Photo: Akash Sharma

 

“It was awesome because you had such a great field of racers so you had to push it and be on your game without making a mistake”

Vaijayanthi says the festival has future goals of being named a world championship.  In order to do this, they have to attract world class kayakers to the event.  With names like Dane Jackson, Nouria Newman, Nicole Mansfield, Mike Dawson, and Gerd Serrasolses coming out for the pro competition, it already seems like they are doing a good job of working toward that goal! The pro competition was composed of four different kayaking events- boatercross, freestyle, slalom, and a superfinal race down a technical rapid. “The Finals of the extreme racing held on the Malabar Express was the favourite event for me. It was an epic rapid to race down. 90 seconds of continuous whitewater with a decent flow. It was awesome because you had such a great field of racers so you had to push it and be on your game without making a mistake.” says Dawson.

Photo: Akash Sharma

The impressive amount of prize money wasn’t the only thing that lured these big name kayakers to Kerala for the festival. Many of the kayakers have stayed in South India after the event ended to explore the rivers in the region. With numerous unexplored jungle rivers, the possibilities for exploratory kayaking are seemingly endless. Dawson knows the exploratory nature of the region well.  “I’ve been to the Malabar River Fest in 2015. I loved it then, and that’s why I’ve been so keen to come back. Kerala is an amazing region for kayaking. In the rainy season there is so much water, and because the state has tons of mountains close to the sea it means that there’s a lot of exploring and sections that are around. It’s a unique kind of paddling, with the rivers taking you through some really jungly inaccessible terrain. Looking forward to coming back to Kerala and also exploring the other regions of India in the future.”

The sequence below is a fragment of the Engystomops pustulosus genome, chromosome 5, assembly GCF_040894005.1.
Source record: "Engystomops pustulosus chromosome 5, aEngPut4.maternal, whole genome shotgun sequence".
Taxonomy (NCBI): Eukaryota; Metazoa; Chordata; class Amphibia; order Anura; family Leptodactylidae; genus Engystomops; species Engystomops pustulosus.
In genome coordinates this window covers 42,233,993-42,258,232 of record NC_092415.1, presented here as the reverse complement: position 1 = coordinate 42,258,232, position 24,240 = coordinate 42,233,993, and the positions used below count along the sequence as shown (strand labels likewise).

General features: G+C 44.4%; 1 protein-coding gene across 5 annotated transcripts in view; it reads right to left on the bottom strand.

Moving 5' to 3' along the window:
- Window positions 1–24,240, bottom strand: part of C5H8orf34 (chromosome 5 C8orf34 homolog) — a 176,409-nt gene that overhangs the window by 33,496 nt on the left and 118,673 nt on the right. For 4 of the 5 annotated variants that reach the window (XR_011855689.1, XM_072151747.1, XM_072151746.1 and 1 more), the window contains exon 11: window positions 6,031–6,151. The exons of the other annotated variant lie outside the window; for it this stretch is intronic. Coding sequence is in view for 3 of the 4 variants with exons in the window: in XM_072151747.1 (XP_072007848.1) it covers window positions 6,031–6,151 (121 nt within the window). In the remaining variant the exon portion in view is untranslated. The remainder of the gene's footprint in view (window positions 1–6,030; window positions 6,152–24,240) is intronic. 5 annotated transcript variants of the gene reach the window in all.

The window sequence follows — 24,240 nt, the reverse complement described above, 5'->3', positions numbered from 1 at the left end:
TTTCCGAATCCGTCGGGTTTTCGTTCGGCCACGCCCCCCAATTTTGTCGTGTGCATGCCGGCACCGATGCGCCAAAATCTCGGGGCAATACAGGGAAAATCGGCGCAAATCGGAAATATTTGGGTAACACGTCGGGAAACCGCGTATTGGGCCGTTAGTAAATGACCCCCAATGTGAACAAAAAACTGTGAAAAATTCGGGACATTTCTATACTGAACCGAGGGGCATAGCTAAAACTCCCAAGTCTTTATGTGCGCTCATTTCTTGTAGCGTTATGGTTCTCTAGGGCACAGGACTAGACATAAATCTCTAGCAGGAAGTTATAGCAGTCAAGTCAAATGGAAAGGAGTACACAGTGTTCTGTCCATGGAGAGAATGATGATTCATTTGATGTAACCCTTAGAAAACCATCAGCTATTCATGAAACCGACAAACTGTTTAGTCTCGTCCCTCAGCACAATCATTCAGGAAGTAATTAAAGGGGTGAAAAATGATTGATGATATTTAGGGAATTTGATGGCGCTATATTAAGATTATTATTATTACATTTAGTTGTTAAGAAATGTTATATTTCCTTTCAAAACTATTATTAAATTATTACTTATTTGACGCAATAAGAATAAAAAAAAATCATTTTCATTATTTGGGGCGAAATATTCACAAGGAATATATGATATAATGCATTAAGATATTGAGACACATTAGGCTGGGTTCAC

For more information on the festival, visit: http://www.malabarfest.com/

Subscribe here: https://www.outdoorjournal.com/in/subscribe/